Wednesday Oct 25
Science and Technology: Top Five
Last Updated on Wednesday, 4 November 2009 09:57
Written by
Wednesday, 4 November 2009 09:36

The Top Five Pop and Rock Songs about Science and Technology

As selected by Bernie Langs

5) Before and After Science by Brian Eno – this is the title of the album and it sets the tone for the collection’s concept and overall feel. It contains some of Eno’s most accessible music, structured within pop parameters and not his usual signature synthesizer experiments and riffs. Stand-outs (from what I can remember on my LP, since it’s not on iTunes), are the fabulous rockin’ Kings Lead Hat (best lines: “the passage of my life is measured out in shirts” and “the biology of purpose keeps my nose above the surface); and the meditative In These Metal Days. Also contains his hit, Here He Comes about “the boy who tried to vanish to another time.”

4) Rocket Man by Elton John: Best line: “And all this science, I don’t understand, it’s just my job five days a week”. This song is a twin to Bowie’s Space Oddity (see below), in that the astronaut is alienated and lonely in his mission. I’ve probably heard Rocket Man a few hundred times since its release and will still listen when it comes up on my iPod or on the radio.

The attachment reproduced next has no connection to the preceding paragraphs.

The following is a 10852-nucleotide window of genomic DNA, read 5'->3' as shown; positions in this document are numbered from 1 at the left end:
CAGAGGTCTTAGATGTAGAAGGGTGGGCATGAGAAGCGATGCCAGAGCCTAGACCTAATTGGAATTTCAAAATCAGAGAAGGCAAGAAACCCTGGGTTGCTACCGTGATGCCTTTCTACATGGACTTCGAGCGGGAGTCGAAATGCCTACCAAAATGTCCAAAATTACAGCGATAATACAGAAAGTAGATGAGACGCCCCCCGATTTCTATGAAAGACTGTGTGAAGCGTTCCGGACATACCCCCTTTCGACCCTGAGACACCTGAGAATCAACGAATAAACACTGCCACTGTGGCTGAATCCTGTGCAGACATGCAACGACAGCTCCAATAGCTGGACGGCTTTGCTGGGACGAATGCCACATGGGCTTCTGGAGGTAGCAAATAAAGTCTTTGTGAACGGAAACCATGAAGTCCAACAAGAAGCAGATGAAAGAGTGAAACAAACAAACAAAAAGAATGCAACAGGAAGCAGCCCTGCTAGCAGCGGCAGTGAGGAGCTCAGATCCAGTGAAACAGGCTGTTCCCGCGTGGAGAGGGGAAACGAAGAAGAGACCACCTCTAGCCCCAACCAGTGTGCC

3) She Blinded Me with Science by Thomas Dolby – Best and funniest line, which is spoken by a scientist: “She blinded me with science!” The video to this song was good too, with its picture perfect clichéd scientist lipsynching those words. This was when videos were still fresh and new and MTV was a novel idea.

2) Space Oddity and Ashes to Ashes both by David Bowie – Best lines: “Here am I, floating ‘round my tin can, far above the world” and “My momma says to get thing done, you better not mess with Major Tom.” Space Oddity was written in the 1970s when one of David Bowie’s personas was that of an extraterrestrial. He brilliantly melded his movie role as the alien in The Man Who Fell to Earth with his underrated album Station to Station. It all started with Space Oddity with its dreamy guitars and the disconnected Major Tom manning the space ship. Ashes to Ashes was written in the 1980s and continues the Major’s saga, who is now said to be a “junkie” who is “strung out on Heaven’s high, hitting an all time low.” I always thought the song was about Thom’s Catastrophe Theory – a Major Tom…whatever that is.

1) The Scientist by Coldplay: Best stanza:

“I was just guessin’ at numbers and figures,

Pulling the puzzles apart.

Questions of science, science and progress

Do not speak as loud as my heart.”

As a fan of the Beatles and as a songwriter in their style, I believe that melody is the most important element in composition. The Scientist’s vocal line is chilling and beautiful at the same time. When Mr. Martin sings, “Nobody said it was easy” one is just carried along to that soulful place that music brings us when it is at its best.

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